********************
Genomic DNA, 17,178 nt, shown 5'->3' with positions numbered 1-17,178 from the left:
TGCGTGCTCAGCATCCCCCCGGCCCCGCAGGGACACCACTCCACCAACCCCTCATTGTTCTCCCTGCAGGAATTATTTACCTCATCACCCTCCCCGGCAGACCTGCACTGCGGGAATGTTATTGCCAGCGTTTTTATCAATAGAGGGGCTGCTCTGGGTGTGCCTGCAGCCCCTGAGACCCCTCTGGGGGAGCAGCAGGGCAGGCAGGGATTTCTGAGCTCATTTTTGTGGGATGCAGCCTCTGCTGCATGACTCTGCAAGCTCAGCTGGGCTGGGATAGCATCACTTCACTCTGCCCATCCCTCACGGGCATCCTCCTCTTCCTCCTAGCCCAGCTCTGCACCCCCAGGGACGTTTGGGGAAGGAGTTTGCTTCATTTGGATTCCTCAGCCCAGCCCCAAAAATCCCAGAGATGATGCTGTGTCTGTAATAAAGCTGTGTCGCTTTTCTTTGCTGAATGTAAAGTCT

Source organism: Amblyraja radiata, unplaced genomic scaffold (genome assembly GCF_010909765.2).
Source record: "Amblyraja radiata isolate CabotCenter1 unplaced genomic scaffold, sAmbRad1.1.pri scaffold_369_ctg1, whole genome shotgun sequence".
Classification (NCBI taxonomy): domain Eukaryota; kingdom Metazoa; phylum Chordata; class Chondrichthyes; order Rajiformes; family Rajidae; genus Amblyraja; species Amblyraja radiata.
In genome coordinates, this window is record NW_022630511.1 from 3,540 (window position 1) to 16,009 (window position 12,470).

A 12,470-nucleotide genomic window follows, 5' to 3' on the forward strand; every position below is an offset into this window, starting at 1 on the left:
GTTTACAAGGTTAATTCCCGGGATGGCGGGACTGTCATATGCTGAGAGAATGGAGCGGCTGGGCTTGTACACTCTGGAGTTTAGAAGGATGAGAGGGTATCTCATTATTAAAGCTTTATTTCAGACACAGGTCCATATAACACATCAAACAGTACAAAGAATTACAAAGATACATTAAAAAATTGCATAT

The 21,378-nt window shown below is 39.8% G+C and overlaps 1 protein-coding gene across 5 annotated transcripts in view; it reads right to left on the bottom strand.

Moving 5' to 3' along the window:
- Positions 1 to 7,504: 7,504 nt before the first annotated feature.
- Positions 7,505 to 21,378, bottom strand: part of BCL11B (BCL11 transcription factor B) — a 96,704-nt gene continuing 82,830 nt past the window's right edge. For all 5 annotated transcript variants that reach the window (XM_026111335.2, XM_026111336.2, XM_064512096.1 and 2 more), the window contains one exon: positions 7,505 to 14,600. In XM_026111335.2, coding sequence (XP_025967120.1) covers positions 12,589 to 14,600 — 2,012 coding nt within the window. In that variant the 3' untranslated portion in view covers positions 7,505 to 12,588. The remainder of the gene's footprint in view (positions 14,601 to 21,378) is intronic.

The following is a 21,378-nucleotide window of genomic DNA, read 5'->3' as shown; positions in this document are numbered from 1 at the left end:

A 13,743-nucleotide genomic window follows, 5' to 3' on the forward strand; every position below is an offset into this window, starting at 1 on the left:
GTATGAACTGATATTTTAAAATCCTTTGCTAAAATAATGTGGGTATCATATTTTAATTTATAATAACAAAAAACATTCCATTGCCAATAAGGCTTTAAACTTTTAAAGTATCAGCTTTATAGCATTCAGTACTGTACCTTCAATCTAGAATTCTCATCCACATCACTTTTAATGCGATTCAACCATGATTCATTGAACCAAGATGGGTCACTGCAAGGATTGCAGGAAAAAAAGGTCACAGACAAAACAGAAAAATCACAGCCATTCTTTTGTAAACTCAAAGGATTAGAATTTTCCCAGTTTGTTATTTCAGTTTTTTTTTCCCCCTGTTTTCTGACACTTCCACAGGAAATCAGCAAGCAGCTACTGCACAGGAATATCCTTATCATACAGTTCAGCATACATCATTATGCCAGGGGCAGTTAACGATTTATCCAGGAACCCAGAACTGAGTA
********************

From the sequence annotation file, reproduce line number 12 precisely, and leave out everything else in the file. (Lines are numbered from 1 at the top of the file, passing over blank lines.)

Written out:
- Positions 7,505 to 21,378, bottom strand: part of BCL11B (BCL11 transcription factor B) — a 96,704-nt gene continuing 82,830 nt past the window's right edge. For all 5 annotated transcript variants that reach the window (XM_026111335.2, XM_026111336.2, XM_064512096.1 and 2 more), the window contains one exon: positions 7,505 to 14,600. In XM_026111335.2, coding sequence (XP_025967120.1) covers positions 12,589 to 14,600 — 2,012 coding nt within the window. In that variant the 3' untranslated portion in view covers positions 7,505 to 12,588. The remainder of the gene's footprint in view (positions 14,601 to 21,378) is intronic.